21-25 May 2012
New York City, NY, USA
US/Eastern timezone

Track Based Alignment of the ATLAS Inner Detector: Implementation and Performance

24 May 2012, 13:30
4h 45m
Rosenthal Pavilion (10th floor) (Kimmel Center)

Rosenthal Pavilion (10th floor)

Kimmel Center

Poster Event Processing (track 2) Poster Session

Speaker

Anthony Morley (CERN)

Description

The Large Hadron Collider (LHC) at CERN is the world's largest particle accelerator, which collides proton beams at an unprecedented centre of mass energy of 7 TeV. ATLAS is a multipurpose experiment that records the products of the LHC collisions. In order to reconstruct the trajectories of charged particles produced in these collisions, ATLAS is equipped with a tracking system (Inner Detector) built on two different technologies: silicon planar (pixel and microstrip) sensors and drift-tube based detectors. The goal of the Inner Detector alignment is to determine accurately the position and orientation of its sensors with a precision better than 10 micrometers, such the tracker performance is not degraded far beyond its intrinsic resolution. This requires the determination of over 700,000 degrees of freedom (DoF) with high accuracy. The implementation of the track based alignment within the ATLAS software framework unifies different alignment approaches and allows the alignment of all tracking subsystems together. The alignment specific classes are directly linked with the track reconstruction software, which provides tools for computation of specific quantities (residuals, pulls, track derivatives, covariance matrices, ...). The detector specific classes inherit from a common base allowing for a unified definition of the alignment geometry. As the alignment algorithms are based on minimization of the track-hit residuals, one has to solve a linear system with large number of DoF. The solving itself poses a real challenge as it involves inversion or diagonalization of a large matrix that may be dense. Fast solving algorithms as well as full diagonalization have been implemented to calculate the results for the alignment. The alignment software also has the ability to constrain the system either with constraints on the tracks (beam spot, primary vertex, momentum from the ATLAS muon system, E/p, ...) or constraints on the alignment corrections. The alignment is executed on a run by run basis at the ATLAS calibration loop using the CERN Analysis Facility with ~200 CPUs running Scientific Linux CERN 5. For these purposes, two independent data streams are selected online by the event filter (at a 50 Hz rate). The first one consists of a collection of high momentum and isolated tracks. The second is a set of cosmic-ray tracks triggered during the LHC empty bunches. Detailed alignment runs on the GRID, where data corresponding to many data periods is analysed, allowing for thousands of CPU to be utilised simultaneously. We will present an outline of the track based alignment approaches, their implementation within the ATLAS software framework and their performance when aligning the ATLAS detector.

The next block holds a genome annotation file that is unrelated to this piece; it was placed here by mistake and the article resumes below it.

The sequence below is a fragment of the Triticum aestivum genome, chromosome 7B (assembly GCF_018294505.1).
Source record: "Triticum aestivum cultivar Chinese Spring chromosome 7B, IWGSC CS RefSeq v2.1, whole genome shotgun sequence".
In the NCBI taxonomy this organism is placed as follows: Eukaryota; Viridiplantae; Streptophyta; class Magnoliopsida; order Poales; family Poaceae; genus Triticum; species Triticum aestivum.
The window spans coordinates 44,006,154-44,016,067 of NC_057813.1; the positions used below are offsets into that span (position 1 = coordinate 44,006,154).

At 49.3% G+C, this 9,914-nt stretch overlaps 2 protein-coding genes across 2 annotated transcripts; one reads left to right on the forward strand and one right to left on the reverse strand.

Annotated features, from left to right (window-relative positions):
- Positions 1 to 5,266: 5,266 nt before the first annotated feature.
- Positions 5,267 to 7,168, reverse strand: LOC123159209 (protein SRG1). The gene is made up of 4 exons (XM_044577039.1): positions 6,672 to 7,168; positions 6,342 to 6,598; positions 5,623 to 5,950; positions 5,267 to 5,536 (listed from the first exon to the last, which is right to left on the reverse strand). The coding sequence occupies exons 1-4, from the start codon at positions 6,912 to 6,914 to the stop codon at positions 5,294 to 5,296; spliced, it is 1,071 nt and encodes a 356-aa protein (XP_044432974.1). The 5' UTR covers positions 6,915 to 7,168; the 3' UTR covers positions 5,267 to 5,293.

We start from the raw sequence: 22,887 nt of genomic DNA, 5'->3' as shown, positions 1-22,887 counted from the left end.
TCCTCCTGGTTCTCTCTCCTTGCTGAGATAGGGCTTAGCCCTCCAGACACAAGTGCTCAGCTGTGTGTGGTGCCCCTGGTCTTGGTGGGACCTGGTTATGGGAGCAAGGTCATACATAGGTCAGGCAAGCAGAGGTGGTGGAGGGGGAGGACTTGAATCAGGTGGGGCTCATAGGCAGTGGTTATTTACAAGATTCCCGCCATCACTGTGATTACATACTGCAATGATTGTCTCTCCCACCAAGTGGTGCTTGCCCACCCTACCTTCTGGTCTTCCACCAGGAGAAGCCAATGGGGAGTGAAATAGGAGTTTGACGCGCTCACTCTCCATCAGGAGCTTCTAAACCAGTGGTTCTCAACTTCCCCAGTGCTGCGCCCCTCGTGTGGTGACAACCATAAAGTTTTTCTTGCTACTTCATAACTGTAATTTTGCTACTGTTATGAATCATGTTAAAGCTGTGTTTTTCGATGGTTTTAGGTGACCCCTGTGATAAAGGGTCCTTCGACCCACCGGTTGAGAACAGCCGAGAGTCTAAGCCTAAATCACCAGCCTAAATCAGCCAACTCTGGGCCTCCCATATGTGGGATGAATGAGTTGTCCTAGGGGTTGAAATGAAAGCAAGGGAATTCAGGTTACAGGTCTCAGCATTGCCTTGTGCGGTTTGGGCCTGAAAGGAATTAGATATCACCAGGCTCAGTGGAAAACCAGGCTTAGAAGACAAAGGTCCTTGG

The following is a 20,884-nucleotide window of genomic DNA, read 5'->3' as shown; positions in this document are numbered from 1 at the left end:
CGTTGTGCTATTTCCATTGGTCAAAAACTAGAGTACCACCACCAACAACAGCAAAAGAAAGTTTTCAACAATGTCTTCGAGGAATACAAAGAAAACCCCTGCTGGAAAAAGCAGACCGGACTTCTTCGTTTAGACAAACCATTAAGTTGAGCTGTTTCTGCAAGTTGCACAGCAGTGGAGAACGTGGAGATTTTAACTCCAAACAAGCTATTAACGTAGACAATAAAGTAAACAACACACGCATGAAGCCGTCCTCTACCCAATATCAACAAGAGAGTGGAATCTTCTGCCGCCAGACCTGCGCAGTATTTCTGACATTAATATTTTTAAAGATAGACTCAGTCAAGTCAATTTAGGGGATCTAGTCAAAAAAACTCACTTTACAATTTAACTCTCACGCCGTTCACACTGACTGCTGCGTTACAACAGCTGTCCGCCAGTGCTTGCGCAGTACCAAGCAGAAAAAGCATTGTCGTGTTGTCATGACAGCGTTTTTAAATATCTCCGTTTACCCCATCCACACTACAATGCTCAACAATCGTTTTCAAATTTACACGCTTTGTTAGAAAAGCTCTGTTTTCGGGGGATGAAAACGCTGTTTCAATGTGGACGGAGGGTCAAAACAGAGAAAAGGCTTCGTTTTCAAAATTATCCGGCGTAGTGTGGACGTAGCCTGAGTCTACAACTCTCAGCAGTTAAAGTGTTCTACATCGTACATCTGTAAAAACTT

Summary

The alignment of the Inner Detector of ATLAS poses a real computing challenge. There are more than 700 thousand degrees of freedom to align with high accuracy. Therefore many millions of tracks are needed. Besides the computing resources are a key ingredient for the alignment procedure. The ATLAS ID alignment has been adapted to run on the GRID. Several thousand jobs are submitted in parallel to the ATLAS tier 2 centers. There the data is processed and the ouptut is collected in form of alignment matrices and vectors, plus monitoring histograms. The whole alignment procedure is run iteratively till convergence is found. En each iteration, before solving the alignment, all the matrices and vector of individual jobs have to be added together. In order to obtain the alignment corrections one needs to solve a linear system with many thousands degrees of freedom. Thus the computing represents also a challenge. Fast matrix inversion with matrix conditioning and diagonalization of the full matrix are used. In the second case and in order to obtain sensible alignment corrections, on has to identify the singular and the near-singular modes of the alignment.
The whole alignment chain can also be run quasi-online in the calibration loop, where alignment constants are required to be derived run by run. There is also a limit of 36 hours to obtain the corrections, prior the bulk processing starts.

Primary author

Co-author

Salvador Marti I Garcia (IFIC-Valencia (UV/EG-CSIC))

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